It is also compatible with Doro's automated care centre, i-care, for which the company charges a 48-euro (£40, $52) subscription per year.
I-care enables employers to closely monitor the status of the phone, including battery power and periods of inactivity.
It can also send messages asking if the owner of the phone is all right.
It is designed for people who work on their own - either in hazardous environments or entering others' homes by themselves.
"We don't want to do 'me-too hardware', but to deliver our service on to someone else's [device] is not so easy," said Mr Millington.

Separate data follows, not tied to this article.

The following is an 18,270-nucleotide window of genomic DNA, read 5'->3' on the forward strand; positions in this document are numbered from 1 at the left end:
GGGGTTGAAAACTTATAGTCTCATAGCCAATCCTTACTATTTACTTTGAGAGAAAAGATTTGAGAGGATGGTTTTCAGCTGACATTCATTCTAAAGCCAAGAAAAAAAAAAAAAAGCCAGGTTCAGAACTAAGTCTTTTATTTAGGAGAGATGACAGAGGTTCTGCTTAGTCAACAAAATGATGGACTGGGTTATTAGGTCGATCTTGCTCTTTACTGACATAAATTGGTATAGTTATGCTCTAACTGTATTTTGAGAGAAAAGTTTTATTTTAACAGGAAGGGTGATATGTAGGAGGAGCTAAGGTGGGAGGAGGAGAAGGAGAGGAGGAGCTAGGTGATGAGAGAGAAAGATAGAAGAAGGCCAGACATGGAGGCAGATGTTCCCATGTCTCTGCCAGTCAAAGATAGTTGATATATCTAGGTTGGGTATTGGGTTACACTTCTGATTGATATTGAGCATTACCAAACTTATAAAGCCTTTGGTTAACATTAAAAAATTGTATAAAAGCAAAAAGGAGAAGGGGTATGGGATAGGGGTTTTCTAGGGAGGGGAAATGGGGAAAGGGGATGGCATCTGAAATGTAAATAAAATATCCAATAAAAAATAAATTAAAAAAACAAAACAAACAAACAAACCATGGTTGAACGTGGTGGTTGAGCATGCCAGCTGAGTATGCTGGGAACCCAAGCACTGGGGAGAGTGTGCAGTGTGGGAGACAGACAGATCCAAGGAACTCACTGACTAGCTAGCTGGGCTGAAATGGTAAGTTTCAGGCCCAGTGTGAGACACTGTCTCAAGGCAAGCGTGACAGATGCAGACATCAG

"You need a system that's going to take over control of the device."
Until now, Doro had specialised in handsets for older people and it had 130,000 subscribers for its range of "digital telecare solutions", Mr Millington said.
Smartphone expert Ben Wood, from CCS Insight, said Doro was entering a competitive market, already crowded with both rugged devices, such as those offered by construction brands De Walt and Cat, and dedicated care apps.
"It is interesting Doro is making the jump from seniors to lone works, but I can see the synergies - many of the requirements are the same," he said.
"It has a strong position in the 'phones for seniors' market and works with all the main networks in the UK."